Functional and physiological adaptations following concurrent training using sets with and without concentric failure in elderly men: A randomized clinical trial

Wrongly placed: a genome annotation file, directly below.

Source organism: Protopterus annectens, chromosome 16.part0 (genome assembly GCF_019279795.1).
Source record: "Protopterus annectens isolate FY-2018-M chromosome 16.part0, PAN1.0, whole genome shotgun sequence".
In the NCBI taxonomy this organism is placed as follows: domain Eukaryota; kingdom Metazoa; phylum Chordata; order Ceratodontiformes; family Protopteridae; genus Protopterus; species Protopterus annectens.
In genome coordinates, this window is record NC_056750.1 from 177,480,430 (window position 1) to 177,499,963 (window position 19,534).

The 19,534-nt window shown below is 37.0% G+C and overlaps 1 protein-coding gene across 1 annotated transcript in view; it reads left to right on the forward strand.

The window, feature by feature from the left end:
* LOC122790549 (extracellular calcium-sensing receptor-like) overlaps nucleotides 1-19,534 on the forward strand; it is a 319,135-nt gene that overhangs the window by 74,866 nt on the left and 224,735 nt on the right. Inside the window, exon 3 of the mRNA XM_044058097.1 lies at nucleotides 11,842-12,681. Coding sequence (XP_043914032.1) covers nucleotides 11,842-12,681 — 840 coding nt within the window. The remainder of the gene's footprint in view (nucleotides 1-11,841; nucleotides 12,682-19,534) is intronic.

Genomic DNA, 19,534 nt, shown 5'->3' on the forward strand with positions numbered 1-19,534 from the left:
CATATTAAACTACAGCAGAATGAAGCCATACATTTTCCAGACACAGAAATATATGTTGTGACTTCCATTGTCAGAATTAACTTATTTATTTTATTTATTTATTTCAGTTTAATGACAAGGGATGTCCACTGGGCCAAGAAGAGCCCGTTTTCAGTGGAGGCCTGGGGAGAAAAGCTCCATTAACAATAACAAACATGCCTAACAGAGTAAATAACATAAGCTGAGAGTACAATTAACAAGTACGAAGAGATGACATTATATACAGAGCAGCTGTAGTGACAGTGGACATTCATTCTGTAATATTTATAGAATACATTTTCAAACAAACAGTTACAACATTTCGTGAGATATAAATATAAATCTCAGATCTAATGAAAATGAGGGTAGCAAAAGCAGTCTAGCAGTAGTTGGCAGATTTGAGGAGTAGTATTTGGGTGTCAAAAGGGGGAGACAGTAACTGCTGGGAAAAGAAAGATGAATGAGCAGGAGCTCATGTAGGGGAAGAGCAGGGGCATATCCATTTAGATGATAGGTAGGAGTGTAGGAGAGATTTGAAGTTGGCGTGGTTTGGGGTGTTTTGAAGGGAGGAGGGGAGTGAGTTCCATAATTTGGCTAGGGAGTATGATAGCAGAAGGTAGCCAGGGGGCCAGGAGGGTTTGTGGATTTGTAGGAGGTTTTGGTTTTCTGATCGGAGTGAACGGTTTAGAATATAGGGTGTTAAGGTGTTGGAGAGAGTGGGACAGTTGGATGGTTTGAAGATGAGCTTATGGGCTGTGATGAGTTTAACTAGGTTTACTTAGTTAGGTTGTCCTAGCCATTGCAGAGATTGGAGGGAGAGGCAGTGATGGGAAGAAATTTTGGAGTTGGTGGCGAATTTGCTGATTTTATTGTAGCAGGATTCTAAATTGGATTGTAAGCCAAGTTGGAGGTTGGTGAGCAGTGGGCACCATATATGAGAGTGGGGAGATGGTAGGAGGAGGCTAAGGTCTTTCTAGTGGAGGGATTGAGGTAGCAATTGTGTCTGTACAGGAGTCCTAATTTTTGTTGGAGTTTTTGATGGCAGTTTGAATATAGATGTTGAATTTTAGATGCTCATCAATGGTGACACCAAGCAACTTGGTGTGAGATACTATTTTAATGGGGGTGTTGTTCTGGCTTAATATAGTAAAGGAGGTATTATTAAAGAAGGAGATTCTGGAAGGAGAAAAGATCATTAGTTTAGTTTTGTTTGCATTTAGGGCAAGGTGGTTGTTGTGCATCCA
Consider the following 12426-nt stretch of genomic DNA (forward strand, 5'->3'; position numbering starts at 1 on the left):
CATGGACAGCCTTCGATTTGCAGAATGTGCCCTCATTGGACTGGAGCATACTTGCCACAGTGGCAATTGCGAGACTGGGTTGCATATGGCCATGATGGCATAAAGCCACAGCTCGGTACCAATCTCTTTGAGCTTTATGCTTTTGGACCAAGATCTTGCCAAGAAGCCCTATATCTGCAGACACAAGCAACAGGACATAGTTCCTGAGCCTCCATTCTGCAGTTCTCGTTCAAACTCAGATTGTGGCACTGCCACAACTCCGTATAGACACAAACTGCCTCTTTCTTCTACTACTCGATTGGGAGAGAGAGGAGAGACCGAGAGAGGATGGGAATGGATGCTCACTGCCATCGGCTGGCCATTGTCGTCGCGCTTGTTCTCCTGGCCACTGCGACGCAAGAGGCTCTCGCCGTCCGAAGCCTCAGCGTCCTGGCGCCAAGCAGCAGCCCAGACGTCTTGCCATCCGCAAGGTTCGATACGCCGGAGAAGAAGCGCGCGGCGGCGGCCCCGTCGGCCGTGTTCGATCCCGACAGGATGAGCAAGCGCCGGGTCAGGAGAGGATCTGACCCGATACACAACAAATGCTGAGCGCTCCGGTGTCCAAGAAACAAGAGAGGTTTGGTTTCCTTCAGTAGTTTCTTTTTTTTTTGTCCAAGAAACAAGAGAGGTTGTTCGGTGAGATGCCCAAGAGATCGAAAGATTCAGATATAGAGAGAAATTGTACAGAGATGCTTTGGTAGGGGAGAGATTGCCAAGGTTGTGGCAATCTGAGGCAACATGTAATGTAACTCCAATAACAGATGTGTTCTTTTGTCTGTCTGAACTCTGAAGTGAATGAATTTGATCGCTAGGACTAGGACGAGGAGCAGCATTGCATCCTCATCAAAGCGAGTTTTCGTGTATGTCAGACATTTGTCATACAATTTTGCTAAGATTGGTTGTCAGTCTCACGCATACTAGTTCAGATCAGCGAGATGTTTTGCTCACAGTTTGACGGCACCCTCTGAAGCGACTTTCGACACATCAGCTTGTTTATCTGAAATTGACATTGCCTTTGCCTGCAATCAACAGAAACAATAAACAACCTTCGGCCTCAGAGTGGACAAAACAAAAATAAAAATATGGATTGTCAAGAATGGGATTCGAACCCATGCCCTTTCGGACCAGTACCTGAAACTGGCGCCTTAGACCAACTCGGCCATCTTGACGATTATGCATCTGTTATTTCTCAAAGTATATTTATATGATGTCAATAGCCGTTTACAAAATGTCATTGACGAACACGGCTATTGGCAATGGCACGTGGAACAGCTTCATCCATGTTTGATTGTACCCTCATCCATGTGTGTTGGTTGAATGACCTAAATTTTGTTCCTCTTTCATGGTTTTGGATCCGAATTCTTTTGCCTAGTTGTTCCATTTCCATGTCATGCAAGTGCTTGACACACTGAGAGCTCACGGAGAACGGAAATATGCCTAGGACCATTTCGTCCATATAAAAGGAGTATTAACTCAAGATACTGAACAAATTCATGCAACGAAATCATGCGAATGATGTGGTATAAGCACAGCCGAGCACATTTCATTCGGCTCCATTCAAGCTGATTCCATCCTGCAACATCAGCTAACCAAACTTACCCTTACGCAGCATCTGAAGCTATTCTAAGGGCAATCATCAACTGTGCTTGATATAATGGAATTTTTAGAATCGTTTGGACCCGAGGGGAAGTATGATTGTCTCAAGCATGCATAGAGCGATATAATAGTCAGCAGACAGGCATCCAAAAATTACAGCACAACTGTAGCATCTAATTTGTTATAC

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This study compared the functional and physiological adaptations induced by concurrent training (CT) performed with repetitions to concentric failure and not to failure in elderly men. Fifty-two individuals (66.2 ± 5.2 years) completed the pre- and post-measurements and were divided into three groups: repetitions to failure (RFG, n = 17); repetitions not to failure (NFG, n = 20); and repetitions not to failure with total volume equalized to that in the RFG (ENFG, n = 15). The participants' sit-to-stand ability, timed-up-and-go (TUG), muscle power output in squat jump (SJ) and countermovement jump (CMJ), peak oxygen uptake (VO2peak), blood lipids and glucose, as well as blood pressure levels were assessed. A subsample of our participants (n = 22) also underwent assessment of body composition by dual X-ray absorptiometry (DXA). CT was performed twice weekly for over 12 weeks. In addition to the specific strength training (ST) programme, each group also underwent endurance training (ET) in the same session (i.e., ST immediately followed by ET). After training, all groups improved similarly and significantly in their sit-to-stand ability (P < 0.01), muscle power output relative to body mass in SJ and CMJ (P < 0.001), VO2peak (P < 0.01) and HDL cholesterol levels (P < 0.001). There were reductions in the total, leg and trunk percent fat mass as well as increases in the total, leg and trunk percent lean mass (P values ranging from P < 0.05 to P < 0.01). Independent of performing repetitions until concentric failure and greater ST volumes, all CT groups exhibited improved sit-to-stand ability, muscle power output, VO2peak and HDL cholesterol levels. In addition, our preliminary data suggest that there are no differences in the effects of the assessed CT approaches on body composition outcomes. We therefore highlight the need for additional well-powered studies to assess whether repetitions to failure could underlie distinct effects on body composition.

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